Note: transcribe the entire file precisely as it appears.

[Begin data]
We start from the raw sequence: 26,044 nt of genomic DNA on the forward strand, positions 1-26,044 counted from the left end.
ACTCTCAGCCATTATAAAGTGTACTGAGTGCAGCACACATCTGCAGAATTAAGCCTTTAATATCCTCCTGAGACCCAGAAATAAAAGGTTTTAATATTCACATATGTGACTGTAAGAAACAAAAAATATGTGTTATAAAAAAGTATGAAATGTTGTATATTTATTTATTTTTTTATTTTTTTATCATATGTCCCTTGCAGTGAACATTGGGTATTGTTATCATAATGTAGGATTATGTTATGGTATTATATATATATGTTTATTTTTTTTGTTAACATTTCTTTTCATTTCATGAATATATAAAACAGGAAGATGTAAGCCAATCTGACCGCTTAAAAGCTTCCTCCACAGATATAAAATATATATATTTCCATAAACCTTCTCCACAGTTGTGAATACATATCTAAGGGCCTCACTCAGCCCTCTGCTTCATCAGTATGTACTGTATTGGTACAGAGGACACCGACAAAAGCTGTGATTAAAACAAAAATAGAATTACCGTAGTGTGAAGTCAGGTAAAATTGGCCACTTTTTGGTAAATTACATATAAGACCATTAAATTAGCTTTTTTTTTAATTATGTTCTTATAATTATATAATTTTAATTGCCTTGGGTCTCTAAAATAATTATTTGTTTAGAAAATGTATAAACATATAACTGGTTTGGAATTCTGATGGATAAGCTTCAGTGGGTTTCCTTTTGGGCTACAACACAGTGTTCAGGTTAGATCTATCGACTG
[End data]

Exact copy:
We start from the raw sequence: 26,044 nt of genomic DNA on the forward strand, positions 1-26,044 counted from the left end.
ACTCTCAGCCATTATAAAGTGTACTGAGTGCAGCACACATCTGCAGAATTAAGCCTTTAATATCCTCCTGAGACCCAGAAATAAAAGGTTTTAATATTCACATATGTGACTGTAAGAAACAAAAAATATGTGTTATAAAAAAGTATGAAATGTTGTATATTTATTTATTTTTTTATTTTTTTATCATATGTCCCTTGCAGTGAACATTGGGTATTGTTATCATAATGTAGGATTATGTTATGGTATTATATATATATGTTTATTTTTTTTGTTAACATTTCTTTTCATTTCATGAATATATAAAACAGGAAGATGTAAGCCAATCTGACCGCTTAAAAGCTTCCTCCACAGATATAAAATATATATATTTCCATAAACCTTCTCCACAGTTGTGAATACATATCTAAGGGCCTCACTCAGCCCTCTGCTTCATCAGTATGTACTGTATTGGTACAGAGGACACCGACAAAAGCTGTGATTAAAACAAAAATAGAATTACCGTAGTGTGAAGTCAGGTAAAATTGGCCACTTTTTGGTAAATTACATATAAGACCATTAAATTAGCTTTTTTTTTAATTATGTTCTTATAATTATATAATTTTAATTGCCTTGGGTCTCTAAAATAATTATTTGTTTAGAAAATGTATAAACATATAACTGGTTTGGAATTCTGATGGATAAGCTTCAGTGGGTTTCCTTTTGGGCTACAACACAGTGTTCAGGTTAGATCTATCGACTG